The results showed that a much higher proportion of those with the efficient (long-long) version of the gene were either very satisfied (35 per cent) or satisfied (34 per cent) with their life – compared to 19 per cent in both categories for those with the less efficient (short-short) form. Conversely, 26 per cent of those with the short-short allele were dissatisfied, compared to only 20 per cent of those with the long-long variant.

The study showed that possessing one long allele increases the likelihood of being very satisfied with life by 8.5 per cent as compared to having no long alleles of the 5-HTT gene. For two long alleles, the average likelihood of being very satisfied with life rose by 17 per cent in the study population.

Jan-Emmanuel De Neve said: “It has long been suspected that this gene plays a role in mental health but this is the first study to show that it is instrumental in shaping our individual happiness levels.”

“The results of our study suggest a strong link between happiness and this functional variation in the 5-HTT gene. Of course, our well-being isn’t determined by this one gene – other genes and especially experience throughout the course of life will continue to explain the majority of variation in individual happiness. But this finding helps to explain why we each have a unique baseline level of happiness and why some people tend to be naturally happier than others, and that’s in no small part due to our individual genetic make-up.”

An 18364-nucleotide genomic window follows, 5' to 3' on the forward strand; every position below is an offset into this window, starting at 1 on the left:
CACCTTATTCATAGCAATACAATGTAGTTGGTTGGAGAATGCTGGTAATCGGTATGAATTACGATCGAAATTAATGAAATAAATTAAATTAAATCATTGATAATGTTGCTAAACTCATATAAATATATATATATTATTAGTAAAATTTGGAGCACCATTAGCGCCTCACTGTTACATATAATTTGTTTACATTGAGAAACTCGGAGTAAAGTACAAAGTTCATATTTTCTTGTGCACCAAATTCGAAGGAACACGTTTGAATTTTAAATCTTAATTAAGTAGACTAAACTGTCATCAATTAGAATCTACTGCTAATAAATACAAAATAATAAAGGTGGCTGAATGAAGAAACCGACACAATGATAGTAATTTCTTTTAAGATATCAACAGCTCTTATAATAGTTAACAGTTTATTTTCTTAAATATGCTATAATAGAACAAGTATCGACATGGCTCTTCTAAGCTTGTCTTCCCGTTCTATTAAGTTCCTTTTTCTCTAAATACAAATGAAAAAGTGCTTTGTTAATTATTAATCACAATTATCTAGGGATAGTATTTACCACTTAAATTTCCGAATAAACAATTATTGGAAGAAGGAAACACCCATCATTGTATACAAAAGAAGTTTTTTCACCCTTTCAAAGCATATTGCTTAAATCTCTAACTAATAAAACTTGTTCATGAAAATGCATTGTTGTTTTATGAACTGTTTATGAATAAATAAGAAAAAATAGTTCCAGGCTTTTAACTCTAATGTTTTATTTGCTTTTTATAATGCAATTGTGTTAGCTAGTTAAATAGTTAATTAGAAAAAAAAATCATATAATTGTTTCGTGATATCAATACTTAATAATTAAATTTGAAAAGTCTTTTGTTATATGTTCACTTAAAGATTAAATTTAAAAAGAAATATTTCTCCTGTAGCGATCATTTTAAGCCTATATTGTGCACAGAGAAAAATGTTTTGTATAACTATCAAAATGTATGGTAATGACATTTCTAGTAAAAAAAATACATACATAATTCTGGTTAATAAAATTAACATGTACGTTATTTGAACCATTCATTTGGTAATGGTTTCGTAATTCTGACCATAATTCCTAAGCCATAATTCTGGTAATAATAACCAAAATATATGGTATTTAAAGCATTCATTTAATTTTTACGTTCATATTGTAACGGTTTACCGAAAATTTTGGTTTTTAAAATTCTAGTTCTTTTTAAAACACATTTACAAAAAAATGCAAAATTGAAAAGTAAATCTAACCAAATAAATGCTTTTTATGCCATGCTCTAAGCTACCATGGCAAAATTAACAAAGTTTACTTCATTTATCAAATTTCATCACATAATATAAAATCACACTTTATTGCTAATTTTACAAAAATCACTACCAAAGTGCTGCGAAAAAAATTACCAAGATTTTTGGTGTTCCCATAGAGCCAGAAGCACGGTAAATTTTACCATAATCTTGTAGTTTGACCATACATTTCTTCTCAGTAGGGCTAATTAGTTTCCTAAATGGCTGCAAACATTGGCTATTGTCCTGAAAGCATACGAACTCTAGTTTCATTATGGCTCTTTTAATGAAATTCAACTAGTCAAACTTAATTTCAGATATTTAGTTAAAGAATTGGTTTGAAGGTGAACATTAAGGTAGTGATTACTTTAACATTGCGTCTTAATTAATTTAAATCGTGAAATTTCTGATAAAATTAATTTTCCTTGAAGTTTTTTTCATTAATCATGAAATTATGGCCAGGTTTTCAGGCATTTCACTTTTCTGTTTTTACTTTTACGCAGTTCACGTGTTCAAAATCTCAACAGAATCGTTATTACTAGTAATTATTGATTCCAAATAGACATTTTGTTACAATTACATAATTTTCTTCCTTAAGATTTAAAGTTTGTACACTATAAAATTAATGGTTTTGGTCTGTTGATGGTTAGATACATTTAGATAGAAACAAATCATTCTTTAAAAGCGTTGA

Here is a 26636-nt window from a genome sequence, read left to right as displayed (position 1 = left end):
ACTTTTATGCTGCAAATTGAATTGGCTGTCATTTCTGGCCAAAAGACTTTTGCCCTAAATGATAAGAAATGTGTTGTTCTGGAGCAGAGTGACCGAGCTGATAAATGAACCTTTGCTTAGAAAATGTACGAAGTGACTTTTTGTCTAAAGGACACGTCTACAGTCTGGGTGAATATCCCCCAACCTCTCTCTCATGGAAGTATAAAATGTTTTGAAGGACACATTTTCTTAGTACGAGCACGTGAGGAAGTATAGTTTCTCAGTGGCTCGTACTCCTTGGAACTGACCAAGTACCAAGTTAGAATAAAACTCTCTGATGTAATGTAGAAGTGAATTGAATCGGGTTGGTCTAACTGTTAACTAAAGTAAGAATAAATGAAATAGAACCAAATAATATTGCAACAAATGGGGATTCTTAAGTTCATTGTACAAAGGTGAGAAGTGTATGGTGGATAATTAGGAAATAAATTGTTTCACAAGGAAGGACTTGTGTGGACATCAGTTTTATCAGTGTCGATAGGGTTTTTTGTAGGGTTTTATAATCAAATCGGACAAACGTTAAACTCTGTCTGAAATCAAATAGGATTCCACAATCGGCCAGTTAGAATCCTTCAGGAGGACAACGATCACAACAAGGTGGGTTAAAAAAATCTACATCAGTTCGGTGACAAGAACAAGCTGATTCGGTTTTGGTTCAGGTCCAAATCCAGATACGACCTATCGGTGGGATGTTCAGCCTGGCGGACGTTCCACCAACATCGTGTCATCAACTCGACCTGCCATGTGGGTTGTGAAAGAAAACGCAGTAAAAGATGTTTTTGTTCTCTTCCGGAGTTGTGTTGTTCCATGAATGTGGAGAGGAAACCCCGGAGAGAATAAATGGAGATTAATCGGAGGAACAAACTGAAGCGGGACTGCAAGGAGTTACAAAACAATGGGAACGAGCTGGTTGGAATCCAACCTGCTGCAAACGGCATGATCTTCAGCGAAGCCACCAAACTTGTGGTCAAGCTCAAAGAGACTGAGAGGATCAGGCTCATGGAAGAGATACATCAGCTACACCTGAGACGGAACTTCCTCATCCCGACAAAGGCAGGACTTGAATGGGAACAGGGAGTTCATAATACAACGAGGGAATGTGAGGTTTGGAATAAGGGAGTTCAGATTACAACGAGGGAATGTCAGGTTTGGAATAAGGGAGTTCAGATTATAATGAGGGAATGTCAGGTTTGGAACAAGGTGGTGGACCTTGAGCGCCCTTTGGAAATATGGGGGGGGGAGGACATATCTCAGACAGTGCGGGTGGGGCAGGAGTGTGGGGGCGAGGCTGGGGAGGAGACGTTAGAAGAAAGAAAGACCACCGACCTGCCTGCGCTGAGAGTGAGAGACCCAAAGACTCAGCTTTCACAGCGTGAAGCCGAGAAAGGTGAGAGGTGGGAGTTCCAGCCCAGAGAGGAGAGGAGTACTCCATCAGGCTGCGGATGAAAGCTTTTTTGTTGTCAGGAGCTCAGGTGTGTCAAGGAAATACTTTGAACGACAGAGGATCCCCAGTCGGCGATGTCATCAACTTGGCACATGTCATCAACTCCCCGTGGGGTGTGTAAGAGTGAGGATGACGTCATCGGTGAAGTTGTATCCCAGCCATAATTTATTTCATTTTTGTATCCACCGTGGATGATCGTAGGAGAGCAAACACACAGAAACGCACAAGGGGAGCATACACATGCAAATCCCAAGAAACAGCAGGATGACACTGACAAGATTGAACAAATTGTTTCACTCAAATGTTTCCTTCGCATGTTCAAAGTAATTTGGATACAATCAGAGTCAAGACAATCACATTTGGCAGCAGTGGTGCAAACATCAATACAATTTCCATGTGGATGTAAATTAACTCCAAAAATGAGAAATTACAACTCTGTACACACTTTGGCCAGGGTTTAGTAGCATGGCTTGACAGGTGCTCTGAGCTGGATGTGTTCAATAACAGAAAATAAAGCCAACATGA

The paper is entitled ‘Functional polymorphism (5-HTTLPR) in the serotonin transporter gene is associated with subjective well-being: evidence from a US nationally representative sample’ and is available at the Journal of Human Genetics ( or from the LSE Press Office or the author.

A related paper prepared by Jan-Emmanuel De Neve and co-authors Nicholas Christakis (Harvard Medical School), James H. Fowler (University of California, San Diego), and Bruno Frey (University of Zurich) further develops this research and looks at the evidence produced from a study of twin pairs. This work shows that genetics explain about one-third of the variation in human happiness. This paper is currently available as a SSRN working paper at